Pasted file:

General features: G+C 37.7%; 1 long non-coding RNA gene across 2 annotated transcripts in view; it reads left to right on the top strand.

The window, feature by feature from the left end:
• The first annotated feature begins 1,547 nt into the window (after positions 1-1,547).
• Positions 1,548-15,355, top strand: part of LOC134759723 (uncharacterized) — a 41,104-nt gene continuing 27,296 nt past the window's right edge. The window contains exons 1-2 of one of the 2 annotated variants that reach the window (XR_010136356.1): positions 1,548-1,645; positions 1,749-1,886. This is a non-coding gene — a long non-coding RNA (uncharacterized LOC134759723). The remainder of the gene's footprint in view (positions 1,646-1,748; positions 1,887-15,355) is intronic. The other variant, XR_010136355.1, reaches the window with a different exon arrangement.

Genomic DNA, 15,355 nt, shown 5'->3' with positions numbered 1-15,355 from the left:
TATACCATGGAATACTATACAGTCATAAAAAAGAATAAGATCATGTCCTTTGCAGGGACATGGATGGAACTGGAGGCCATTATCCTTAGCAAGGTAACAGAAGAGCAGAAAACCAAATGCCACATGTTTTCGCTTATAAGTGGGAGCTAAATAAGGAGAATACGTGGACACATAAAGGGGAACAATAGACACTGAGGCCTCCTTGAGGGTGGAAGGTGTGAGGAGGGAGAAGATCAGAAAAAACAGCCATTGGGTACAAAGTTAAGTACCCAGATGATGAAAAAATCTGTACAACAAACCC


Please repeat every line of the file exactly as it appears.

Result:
General features: G+C 37.7%; 1 long non-coding RNA gene across 2 annotated transcripts in view; it reads left to right on the top strand.

The window, feature by feature from the left end:
• The first annotated feature begins 1,547 nt into the window (after positions 1-1,547).
• Positions 1,548-15,355, top strand: part of LOC134759723 (uncharacterized) — a 41,104-nt gene continuing 27,296 nt past the window's right edge. The window contains exons 1-2 of one of the 2 annotated variants that reach the window (XR_010136356.1): positions 1,548-1,645; positions 1,749-1,886. This is a non-coding gene — a long non-coding RNA (uncharacterized LOC134759723). The remainder of the gene's footprint in view (positions 1,646-1,748; positions 1,887-15,355) is intronic. The other variant, XR_010136355.1, reaches the window with a different exon arrangement.

Genomic DNA, 15,355 nt, shown 5'->3' with positions numbered 1-15,355 from the left:
TATACCATGGAATACTATACAGTCATAAAAAAGAATAAGATCATGTCCTTTGCAGGGACATGGATGGAACTGGAGGCCATTATCCTTAGCAAGGTAACAGAAGAGCAGAAAACCAAATGCCACATGTTTTCGCTTATAAGTGGGAGCTAAATAAGGAGAATACGTGGACACATAAAGGGGAACAATAGACACTGAGGCCTCCTTGAGGGTGGAAGGTGTGAGGAGGGAGAAGATCAGAAAAAACAGCCATTGGGTACAAAGTTAAGTACCCAGATGATGAAAAAATCTGTACAACAAACCC